Aras 18: The Primetime Debate

So, for the last time with the full orchestra, its another Presidential debate. My opinions on the candidates:

Peter Casey

Calls Higgins a liar flat out at first. He really doesn’t seem to get how bad it makes him look. On the traveller comments, right back to praising Ireland as a France-esque unitarian republic (it isn’t). Gets very whingy about it. Ended up appearing quite ignorant (more so). Bizarrely decided to start defending RTE on “tweetgate”. His vision for the Presidency is, of course, to connect with the diaspora. Actually has seven women in mind for his Council of State. Tax resident in America. Some late swipes at Higgins, states blatantly that he will be a President for “middle Ireland”. Blatant Trumpism. Would address the Oireachtas ahead of an Oireachtas dissolution decision. His biggest mistake: imbalance between home and work.

Gavin Duffy

Got to speak last, went after Higgins too. It’s a pile-on. Nothing to say about himself, as per usual. Sure does move his arms a lot when he talks. Uncomfortable when looked in the eye by Casey on the traveller issue. Tried to go at Gallagher for dressing up his rental accommodations as social justice, then total volte-face to ask Gallagher about debate absenteeism. Touchy on being described as a “spin-doctor”, buzzword answer. Very nasty on Gallagher. Thinks the Presidency is about delivering on stated themes. Youth Corps and tackling childhood obesity are his specific ideas. Defends his Brexit comments and gets about as passionate as I have seen him talking himself up, but it’s all very bland and unconvincing.  Takes a swipe at Higgins’ criticism of his Youth Corps plan. Tax compliant, then getting ratty with Gallagher on the topic. Wants value for money on the Presidency. Would grant an Oireachtas dissolution in any circumstances. Has learned from his mistakes.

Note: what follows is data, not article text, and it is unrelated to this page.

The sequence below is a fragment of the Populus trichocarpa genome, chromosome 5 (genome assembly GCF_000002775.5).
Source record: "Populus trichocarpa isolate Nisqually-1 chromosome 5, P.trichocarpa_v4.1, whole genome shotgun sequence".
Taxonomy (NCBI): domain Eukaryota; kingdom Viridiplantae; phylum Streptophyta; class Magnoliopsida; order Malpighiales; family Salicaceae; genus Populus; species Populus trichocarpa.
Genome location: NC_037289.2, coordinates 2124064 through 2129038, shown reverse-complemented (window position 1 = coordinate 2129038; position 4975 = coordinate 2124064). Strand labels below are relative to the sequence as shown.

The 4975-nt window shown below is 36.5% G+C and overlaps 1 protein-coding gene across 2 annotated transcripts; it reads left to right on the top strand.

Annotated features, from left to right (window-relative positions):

Senator Joan Freeman

Refrained from criticising Higgins first off and criticised those who were (about the topic). Criticised Casey, of course. Unexpected question on suicide prevention statistics, dealt with it well enough. Very quiet in the first half. Touchy on issues of salary and being lumped in with the dragons. Criticised Gallagher on the debates, all rather boring now. Asked about other candidates’ manifestos, says she hasn’t read them. Asked about her own vision, to be honest quite vague on her mental health platform. When it comes back to her, challenges the dragons as a group about their specific ideas. Why bother? Asked again about the Des Walsh loan, looks very tired addressing the issue but she’s never given a good answer on the topic. Foolish jab at Casey, Duffy and Gallagher for being out together by RTE. Would consider refusing an Oireachtas dissolution during Brexit negotiations. Comes off a bit uneducated when asked about referrals of bills to the Supreme Court. Her biggest regret, work-life imbalance.

Sean Gallagher

Calls Higgins’ excuse making on the jet “unacceptable” but maybe overeggs it a bit (especially when describing Higgins as “the leader of the country”). Won’t let it go, looks like a bratty child. Later wilts when asked about his absence from public view for seven years, blaming RTE and “tweetgate”. Uh huh. Just waffles on regards this, turning the conversation to his business largesse. Very defensive on missing the debates, obviously goes after Higgins on the topic, looked very put out when every other candidate started having a go. His vision for the next seven years is based on being different to Higgins. Namedrops Article 45.2 as proof the President can have an impact on policy, then switches to disability rights. Pays tax in Ireland. Dubs Higgins’ expenses issues a “disgrace”. Would consider realistic possibilities regards Oireachtas dissolution. His epitaph: he transformed the Presidency.